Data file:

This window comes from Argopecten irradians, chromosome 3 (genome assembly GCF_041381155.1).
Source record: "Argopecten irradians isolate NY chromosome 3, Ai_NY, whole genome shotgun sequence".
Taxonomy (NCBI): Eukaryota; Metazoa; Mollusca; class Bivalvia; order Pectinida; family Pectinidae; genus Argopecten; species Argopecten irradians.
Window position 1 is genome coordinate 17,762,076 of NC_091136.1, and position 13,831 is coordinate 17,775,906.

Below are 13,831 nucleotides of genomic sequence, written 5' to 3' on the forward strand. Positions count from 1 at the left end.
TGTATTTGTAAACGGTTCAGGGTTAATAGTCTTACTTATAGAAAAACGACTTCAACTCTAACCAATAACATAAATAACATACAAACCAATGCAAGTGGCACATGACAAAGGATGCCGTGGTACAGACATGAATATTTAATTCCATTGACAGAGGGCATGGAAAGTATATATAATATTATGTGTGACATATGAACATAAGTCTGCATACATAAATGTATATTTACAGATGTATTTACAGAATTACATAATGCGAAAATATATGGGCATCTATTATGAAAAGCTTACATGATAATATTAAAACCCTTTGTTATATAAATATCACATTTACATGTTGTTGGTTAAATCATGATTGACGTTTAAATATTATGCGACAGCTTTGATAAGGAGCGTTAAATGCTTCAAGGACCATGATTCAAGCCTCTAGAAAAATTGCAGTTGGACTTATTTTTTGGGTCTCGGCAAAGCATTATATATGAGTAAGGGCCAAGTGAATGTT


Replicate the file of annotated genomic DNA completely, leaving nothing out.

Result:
This window comes from Argopecten irradians, chromosome 3 (genome assembly GCF_041381155.1).
Source record: "Argopecten irradians isolate NY chromosome 3, Ai_NY, whole genome shotgun sequence".
Taxonomy (NCBI): Eukaryota; Metazoa; Mollusca; class Bivalvia; order Pectinida; family Pectinidae; genus Argopecten; species Argopecten irradians.
Window position 1 is genome coordinate 17,762,076 of NC_091136.1, and position 13,831 is coordinate 17,775,906.

Below are 13,831 nucleotides of genomic sequence, written 5' to 3' on the forward strand. Positions count from 1 at the left end.
TGTATTTGTAAACGGTTCAGGGTTAATAGTCTTACTTATAGAAAAACGACTTCAACTCTAACCAATAACATAAATAACATACAAACCAATGCAAGTGGCACATGACAAAGGATGCCGTGGTACAGACATGAATATTTAATTCCATTGACAGAGGGCATGGAAAGTATATATAATATTATGTGTGACATATGAACATAAGTCTGCATACATAAATGTATATTTACAGATGTATTTACAGAATTACATAATGCGAAAATATATGGGCATCTATTATGAAAAGCTTACATGATAATATTAAAACCCTTTGTTATATAAATATCACATTTACATGTTGTTGGTTAAATCATGATTGACGTTTAAATATTATGCGACAGCTTTGATAAGGAGCGTTAAATGCTTCAAGGACCATGATTCAAGCCTCTAGAAAAATTGCAGTTGGACTTATTTTTTGGGTCTCGGCAAAGCATTATATATGAGTAAGGGCCAAGTGAATGTT